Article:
January 23, 2012

Vatican Information Service Bulletin

The following, in it's entirety, is a copyrighted transcript of the Vatican Information Service.

SUMMARY: 21 - 23 JANUARY


AUTHENTIC LAW IS INSEPARABLE FROM JUSTICE

VATICAN CITY, 21 JAN 2012 (VIS) - This morning in the Vatican, Benedict XVI received the dean, judges, promoters of justice, defenders of the bond, officials and lawyers of the Tribunal of the Roman Rota, for the occasion of the inauguration of the judicial year.

  Benedict XVI focused his remarks on a fundamental aspect of judicial ministry: the interpretation of canon law with a view to its correct application. The hermeneutic of canon law "is closely associated with the very concept of Law in the Church", the Pope explained, and he went on to define two forms of interpretation which lead to impoverishment of the law: "The identification of canon law with the system of canonical legislation", which effectively means overlooking "natural law, divine positive law and the vital relationship of all law with the communion and mission of the Church". In the second form of interpretation, "the specific situation becomes a decisive factor in determining the authentic meaning of a legal precept in a particular case"; but in this way "it is human interpretation that decides what is juridical, and a sense of objective law is lacking".

  "But there is another way", said the Holy Father, "in which a correct understanding of canon law leads to its being interpreted as part of a search for the truth about law and justice in the Church. ... Authentic law is inseparable from justice. Obviously, this principle also holds true for canon law, in the sense that it cannot remain closed in a merely human system of norms but must be associated with a just ordering of the Church in which a higher law holds sway. In this perspective, human positive legislation loses its primacy ... and can no longer simply be identified as the Law. Nonetheless human legislation is an important expression of justice, first and foremost for what it declares to be divine law, but also for what it identifies as being the legitimate ambit of human law.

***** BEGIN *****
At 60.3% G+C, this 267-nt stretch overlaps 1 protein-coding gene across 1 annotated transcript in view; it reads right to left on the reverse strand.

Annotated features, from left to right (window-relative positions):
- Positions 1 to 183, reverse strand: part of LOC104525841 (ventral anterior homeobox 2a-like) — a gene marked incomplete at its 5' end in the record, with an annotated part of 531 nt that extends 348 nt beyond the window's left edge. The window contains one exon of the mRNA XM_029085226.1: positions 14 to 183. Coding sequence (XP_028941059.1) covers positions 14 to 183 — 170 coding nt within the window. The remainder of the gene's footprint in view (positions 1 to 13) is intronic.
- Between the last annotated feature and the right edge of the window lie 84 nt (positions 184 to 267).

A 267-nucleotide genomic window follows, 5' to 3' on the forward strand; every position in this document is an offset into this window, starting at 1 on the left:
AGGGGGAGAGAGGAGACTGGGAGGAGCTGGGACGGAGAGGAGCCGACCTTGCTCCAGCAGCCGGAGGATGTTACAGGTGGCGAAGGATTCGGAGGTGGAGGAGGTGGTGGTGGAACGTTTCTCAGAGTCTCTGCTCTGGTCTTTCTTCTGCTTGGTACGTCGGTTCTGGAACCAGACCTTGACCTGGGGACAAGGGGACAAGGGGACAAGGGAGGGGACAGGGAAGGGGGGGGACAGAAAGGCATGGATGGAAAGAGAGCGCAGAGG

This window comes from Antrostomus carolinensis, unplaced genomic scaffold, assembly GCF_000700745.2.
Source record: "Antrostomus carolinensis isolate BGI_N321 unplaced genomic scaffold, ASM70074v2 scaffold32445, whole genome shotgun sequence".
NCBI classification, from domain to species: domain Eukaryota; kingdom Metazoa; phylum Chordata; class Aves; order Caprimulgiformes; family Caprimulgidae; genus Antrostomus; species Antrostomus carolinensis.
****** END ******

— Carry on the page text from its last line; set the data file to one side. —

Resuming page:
"In this way", Benedict XVI added, "it becomes possible to apply a legal hermeneutic that is authentically juridical, in the sense that, in keeping with the meaning of the law, we can raise the crucial question of what is just in each particular case. ... Human rules must be interpreted in the light of the situations with which they deal. These situations always contain a core of natural law and of divine positive law, with which all norms must be in harmony if they are to be rational and truly juridical.

  "From this realistic standpoint, the sometimes arduous task of interpretation acquires a meaning and a goal. ... It is revitalised by an authentic contact with the overall situation of the Church, which facilitates access to the true meaning of the law".

  "It follows that the interpretation of canon law must take place within the Church. ... 'Sentire cum Ecclesia' also applies to discipline, because of the doctrinal foundations which are always present and operative in the Church's legal norms. Thus the hermeneutic of renewal in continuity, about which I have spoken with reference to Vatican Council II (which is so closely associated with current canonical legislation), must also be applied to canon law".